How to Buy Exxon Mobil (XOM) Stock

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Contributor, Benzinga
Updated: July 21, 2021

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Few companies have a history as lengthy and controversial as Exxon Mobil, which planted its roots as an American standard nearly 150 years ago. Once the largest publicly traded company in the world, Exxon Mobil now ranks 10th in the world by market cap but remains the world’s largest energy company. Ethical and environmental concerns continue to cloud the company’s future, so you may need to ask yourself a few tough questions before learning how to buy Exxon stock.

Main Takeaways: How to Buy Exxon Stock

  • Decide what place Exxon has in your portfolio. Do you plan to hold on to shares or sell soon? Your investing strategy will help you determine how much stock you should buy.
  • Pick an online broker. There are many options for no-cost trading.
  • Find your entry point. Find the best time for you to enter the market with Exxon.
  • Make your trades. Follow the procedure of the broker you selected and purchase Exxon.

Exxon Mobil’s Company and Stock History

It’s been a long journey for the company now called ExxonMobil, one that began in the 1870s with John D. Rockefeller.

Brief Company History

Rockefeller and his business associates created the Standard Oil Company of Ohio in 1870. But the Sherman Antitrust Act forced the company to renegotiate its structure and the public turned against Rockefeller after Standard Oil was awarded the entire kerosene market in Asia.

In 1911, the U.S. Supreme Court decreed that Standard Oil would be broken up into 34 different firms. Among those 34 firms, 2 were the ancestors of Exxon and Mobil — Jersey Standard and Socony.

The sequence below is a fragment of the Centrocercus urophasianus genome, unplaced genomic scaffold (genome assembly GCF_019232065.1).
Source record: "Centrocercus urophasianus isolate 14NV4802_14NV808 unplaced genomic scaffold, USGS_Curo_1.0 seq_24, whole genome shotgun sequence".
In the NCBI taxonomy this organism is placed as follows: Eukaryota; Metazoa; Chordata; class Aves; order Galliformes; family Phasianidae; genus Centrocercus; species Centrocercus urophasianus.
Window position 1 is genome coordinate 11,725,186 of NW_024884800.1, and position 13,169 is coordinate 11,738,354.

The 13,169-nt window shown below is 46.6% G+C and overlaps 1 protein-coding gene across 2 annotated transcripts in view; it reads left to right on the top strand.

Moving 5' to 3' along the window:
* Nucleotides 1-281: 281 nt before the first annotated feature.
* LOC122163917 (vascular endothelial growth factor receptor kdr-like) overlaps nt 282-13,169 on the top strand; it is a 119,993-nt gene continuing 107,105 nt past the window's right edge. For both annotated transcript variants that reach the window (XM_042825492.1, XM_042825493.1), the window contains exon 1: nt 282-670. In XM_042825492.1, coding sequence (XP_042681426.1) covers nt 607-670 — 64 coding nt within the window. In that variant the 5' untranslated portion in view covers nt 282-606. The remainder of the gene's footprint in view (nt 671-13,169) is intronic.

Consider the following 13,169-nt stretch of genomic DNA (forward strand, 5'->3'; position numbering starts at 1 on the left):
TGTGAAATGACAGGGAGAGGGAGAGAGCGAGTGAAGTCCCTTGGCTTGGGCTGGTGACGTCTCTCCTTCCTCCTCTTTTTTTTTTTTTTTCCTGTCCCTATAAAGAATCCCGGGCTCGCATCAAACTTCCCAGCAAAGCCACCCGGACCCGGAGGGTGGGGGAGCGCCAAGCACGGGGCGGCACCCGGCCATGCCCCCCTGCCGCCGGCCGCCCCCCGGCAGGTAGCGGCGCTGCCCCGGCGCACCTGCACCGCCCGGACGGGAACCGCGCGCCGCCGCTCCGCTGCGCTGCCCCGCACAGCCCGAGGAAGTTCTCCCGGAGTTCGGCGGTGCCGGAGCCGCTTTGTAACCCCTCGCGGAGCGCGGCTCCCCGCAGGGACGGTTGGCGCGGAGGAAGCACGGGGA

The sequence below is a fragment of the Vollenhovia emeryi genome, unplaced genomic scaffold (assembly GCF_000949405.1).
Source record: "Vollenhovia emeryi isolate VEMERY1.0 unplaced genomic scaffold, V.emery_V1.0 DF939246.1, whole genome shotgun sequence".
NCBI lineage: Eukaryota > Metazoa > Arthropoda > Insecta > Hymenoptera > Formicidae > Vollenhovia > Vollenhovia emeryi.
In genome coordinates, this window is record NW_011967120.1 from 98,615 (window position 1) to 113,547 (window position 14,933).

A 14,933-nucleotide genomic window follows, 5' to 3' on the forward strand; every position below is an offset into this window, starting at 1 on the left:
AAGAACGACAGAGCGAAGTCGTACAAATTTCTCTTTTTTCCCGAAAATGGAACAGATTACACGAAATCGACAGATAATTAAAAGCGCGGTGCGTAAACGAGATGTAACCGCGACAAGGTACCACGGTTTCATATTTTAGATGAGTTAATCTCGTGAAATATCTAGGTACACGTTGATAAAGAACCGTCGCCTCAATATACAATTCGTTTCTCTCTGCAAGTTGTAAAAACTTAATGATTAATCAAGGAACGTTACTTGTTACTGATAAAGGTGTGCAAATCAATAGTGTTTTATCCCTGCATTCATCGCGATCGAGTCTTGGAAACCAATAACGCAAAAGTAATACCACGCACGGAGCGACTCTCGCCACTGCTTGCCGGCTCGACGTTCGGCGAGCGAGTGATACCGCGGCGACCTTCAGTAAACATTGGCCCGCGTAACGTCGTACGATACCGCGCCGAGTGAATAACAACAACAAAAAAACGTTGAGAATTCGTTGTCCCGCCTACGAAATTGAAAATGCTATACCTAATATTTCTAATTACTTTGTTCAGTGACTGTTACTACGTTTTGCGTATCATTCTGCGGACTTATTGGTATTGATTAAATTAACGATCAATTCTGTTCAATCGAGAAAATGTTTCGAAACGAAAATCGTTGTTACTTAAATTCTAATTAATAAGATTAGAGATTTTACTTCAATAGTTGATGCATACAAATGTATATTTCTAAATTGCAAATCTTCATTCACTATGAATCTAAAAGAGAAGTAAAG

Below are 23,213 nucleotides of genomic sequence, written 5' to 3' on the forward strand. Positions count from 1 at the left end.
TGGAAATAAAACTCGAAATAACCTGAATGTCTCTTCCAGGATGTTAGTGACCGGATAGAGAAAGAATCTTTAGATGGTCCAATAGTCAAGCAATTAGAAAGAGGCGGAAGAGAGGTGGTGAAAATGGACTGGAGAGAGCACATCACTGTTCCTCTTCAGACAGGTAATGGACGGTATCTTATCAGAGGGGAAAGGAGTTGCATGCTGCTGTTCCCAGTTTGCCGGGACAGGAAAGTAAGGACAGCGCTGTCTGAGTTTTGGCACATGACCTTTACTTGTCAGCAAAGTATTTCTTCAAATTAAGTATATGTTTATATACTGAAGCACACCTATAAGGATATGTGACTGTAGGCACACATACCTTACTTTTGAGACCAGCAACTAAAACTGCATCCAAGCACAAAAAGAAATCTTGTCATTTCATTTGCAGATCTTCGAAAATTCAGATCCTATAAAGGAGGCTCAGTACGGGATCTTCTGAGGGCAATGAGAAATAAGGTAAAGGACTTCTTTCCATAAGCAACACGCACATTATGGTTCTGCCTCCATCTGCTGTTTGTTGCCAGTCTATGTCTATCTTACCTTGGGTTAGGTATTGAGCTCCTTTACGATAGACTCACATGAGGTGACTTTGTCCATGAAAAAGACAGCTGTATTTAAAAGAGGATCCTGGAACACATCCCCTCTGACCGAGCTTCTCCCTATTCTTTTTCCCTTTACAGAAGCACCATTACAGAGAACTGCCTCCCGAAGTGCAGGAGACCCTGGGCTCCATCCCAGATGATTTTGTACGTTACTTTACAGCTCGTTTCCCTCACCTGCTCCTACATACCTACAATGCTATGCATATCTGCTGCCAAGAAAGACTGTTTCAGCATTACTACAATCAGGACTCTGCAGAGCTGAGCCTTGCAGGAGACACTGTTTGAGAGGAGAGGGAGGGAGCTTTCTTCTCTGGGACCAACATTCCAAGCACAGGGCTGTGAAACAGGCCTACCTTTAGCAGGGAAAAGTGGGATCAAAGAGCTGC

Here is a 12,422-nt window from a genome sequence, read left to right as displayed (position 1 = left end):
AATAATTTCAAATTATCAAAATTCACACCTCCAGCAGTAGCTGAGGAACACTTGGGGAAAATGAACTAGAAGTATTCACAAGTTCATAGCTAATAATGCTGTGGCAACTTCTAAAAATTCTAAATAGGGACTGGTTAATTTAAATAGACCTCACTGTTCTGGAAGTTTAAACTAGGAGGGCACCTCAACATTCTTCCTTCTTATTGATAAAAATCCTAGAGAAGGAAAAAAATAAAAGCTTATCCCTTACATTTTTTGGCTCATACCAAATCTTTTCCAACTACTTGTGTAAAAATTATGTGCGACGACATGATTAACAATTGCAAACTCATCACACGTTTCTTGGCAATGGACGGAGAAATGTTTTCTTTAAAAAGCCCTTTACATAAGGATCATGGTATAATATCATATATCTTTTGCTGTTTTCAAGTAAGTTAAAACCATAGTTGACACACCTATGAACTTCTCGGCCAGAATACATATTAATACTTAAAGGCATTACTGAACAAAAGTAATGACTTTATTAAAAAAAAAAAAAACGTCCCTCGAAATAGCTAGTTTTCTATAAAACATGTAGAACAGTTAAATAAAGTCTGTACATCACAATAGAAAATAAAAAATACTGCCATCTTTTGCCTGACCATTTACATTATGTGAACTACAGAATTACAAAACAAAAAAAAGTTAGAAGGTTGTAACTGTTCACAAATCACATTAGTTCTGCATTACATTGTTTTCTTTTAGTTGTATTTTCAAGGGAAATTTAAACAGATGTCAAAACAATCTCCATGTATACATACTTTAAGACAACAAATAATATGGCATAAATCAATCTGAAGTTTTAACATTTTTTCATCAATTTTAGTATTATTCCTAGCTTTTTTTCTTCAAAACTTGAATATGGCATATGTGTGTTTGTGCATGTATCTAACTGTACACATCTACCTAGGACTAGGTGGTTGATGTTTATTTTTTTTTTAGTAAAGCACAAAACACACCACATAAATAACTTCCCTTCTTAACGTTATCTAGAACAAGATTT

Fast forward: The company faced an existential crisis in 1989 when an oil tanker slammed into a reef in Alaska and poured more than 10 million gallons of oil into the Prince William Sound. The Exxon Valdez spill was one of the largest disasters in the history of the energy industry and cost the company over $500 million in fines.

In 1998, Exxon proposed a merger with Mobil, which was approved by both the European Commission and United States Federal Trade Commission (FTC) in 1999. The merger involved a more than $73 billion deal and Mobil stockholders received 1.3 shares of Exxon for every Mobile share owned.

Exxon Mobil Corporation announced two major oil discoveries and a gas discovery in the Gulf of Mexico after drilling the company's first post-moratorium deep-water exploration well.

XOM Stock History

ExxonMobil’s stock price has a complex history because it’s been known by many different names since its inception.

You could trace the stock price back to Standard Oil, which traded over the counter in the early 1900s before the forced breakup. Officially, Exxon had an IPO in 1978 and began trading on the New York Stock Exchange under the ticker symbol XOM.

Since going public, XOM has had three 2-for-1 stock splits, with the most recent on July 19, 2001. The split-adjusted all-time high price of $87.88 hit in mid-2014 and the stock has traded in a range of $70 to $85 for much of the last 2 years, except for during the COVID-19 pandemic, where it traded as low as $31.45.

One of the most appealing perks of XOM is its unstoppable dividend machine. The company has a 32-year history of raising dividends. Last year, the company posted a net income of $2.2 billion. Speculators be warned: the last few trading years have steadily declined.

What to Consider Before You Buy XOM

ExxonMobil is one of the 30 Dow Jones Industrial Average components and currently has the 10th largest market cap in the entire world.

Among those 10 largest companies, only Berkshire Hathaway has a longer stock history than XOM. Still, despite ExxonMobil’s lengthy track record, an investment in XOM is by no means a slam dunk. Here are a few pros and cons of owning this stock.

Strengths of Exxon Stock